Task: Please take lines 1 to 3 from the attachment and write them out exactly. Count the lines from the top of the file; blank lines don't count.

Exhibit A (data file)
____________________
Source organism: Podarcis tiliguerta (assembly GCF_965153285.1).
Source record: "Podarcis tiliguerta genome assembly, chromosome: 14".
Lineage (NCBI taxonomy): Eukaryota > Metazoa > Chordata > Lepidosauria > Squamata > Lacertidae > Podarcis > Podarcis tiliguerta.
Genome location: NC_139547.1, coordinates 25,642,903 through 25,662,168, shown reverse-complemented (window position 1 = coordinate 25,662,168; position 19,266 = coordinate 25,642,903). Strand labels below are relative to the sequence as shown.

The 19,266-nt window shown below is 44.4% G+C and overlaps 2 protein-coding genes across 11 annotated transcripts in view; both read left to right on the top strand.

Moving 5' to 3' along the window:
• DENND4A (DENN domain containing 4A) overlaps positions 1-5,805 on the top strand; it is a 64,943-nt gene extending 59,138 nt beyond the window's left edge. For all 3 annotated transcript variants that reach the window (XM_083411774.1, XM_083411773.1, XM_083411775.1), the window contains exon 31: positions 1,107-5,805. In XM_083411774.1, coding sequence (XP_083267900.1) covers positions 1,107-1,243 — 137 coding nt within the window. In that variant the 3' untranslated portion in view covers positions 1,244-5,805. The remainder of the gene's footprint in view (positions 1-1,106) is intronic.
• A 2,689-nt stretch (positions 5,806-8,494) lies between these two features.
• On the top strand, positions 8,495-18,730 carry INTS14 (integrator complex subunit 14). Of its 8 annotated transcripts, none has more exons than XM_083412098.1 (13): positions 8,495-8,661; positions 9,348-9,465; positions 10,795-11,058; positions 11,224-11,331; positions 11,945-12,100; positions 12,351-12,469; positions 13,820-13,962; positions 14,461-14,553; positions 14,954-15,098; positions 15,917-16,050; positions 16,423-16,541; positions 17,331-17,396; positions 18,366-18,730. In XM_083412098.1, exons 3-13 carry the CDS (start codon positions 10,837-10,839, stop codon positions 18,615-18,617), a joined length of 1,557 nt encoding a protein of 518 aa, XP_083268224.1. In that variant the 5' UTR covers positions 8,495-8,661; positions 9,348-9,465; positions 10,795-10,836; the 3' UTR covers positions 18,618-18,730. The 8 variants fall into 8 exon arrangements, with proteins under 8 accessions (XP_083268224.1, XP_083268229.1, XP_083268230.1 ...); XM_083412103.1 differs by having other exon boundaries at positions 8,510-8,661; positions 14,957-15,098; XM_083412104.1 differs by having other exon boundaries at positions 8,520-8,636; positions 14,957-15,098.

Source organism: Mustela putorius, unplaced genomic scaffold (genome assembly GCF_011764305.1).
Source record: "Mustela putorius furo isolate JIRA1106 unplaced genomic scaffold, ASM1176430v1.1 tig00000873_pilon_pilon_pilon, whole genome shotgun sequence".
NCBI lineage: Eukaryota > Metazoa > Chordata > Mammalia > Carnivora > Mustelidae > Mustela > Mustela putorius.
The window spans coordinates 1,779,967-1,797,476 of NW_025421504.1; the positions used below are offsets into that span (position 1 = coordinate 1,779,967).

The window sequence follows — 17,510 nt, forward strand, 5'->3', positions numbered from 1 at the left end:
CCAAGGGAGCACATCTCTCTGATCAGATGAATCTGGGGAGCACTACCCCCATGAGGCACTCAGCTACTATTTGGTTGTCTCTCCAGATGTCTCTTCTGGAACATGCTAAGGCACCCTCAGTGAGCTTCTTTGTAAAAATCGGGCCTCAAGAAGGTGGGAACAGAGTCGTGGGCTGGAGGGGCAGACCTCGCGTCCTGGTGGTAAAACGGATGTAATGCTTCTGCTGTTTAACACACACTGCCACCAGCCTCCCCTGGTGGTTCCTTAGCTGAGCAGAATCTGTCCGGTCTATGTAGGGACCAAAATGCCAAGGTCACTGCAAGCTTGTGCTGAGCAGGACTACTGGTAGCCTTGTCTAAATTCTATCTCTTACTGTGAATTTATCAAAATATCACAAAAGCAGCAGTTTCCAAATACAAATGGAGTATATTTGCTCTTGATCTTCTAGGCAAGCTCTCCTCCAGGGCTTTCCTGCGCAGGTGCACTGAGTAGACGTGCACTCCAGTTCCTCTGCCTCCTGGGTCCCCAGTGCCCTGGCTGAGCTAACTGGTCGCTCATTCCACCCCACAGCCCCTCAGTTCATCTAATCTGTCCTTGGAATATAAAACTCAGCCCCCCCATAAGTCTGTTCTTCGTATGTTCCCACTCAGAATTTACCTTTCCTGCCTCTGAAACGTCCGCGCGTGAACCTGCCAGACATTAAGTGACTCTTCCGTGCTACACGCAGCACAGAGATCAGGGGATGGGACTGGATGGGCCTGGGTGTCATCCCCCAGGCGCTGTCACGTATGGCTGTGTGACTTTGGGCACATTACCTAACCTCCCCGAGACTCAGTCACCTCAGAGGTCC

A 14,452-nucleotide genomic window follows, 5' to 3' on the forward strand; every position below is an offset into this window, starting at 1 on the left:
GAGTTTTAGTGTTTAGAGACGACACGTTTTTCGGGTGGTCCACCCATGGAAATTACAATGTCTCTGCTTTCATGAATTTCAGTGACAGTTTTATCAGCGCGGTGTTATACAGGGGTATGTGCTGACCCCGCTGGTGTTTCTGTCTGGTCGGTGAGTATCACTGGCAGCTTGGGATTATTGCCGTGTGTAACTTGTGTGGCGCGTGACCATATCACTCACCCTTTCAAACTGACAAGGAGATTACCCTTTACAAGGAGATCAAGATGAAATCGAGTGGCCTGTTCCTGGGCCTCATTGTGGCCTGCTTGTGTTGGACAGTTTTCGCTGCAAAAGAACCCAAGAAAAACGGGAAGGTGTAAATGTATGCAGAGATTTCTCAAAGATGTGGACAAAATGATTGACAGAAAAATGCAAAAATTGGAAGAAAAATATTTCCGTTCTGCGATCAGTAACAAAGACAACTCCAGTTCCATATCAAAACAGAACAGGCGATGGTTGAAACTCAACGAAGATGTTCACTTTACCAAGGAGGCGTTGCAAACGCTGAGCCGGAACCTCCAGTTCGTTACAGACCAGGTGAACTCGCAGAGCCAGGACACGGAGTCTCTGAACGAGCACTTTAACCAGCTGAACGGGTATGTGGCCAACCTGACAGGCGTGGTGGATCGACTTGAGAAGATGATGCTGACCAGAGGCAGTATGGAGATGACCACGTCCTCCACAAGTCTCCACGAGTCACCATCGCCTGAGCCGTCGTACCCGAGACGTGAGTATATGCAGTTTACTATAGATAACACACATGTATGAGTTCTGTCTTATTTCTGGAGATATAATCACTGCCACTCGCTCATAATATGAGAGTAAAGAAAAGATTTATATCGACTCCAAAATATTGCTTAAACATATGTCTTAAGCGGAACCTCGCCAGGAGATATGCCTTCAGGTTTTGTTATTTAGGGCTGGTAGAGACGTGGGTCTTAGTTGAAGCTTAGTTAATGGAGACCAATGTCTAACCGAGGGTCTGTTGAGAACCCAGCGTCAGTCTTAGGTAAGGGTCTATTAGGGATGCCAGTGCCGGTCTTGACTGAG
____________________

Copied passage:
Source organism: Podarcis tiliguerta (assembly GCF_965153285.1).
Source record: "Podarcis tiliguerta genome assembly, chromosome: 14".
Lineage (NCBI taxonomy): Eukaryota > Metazoa > Chordata > Lepidosauria > Squamata > Lacertidae > Podarcis > Podarcis tiliguerta.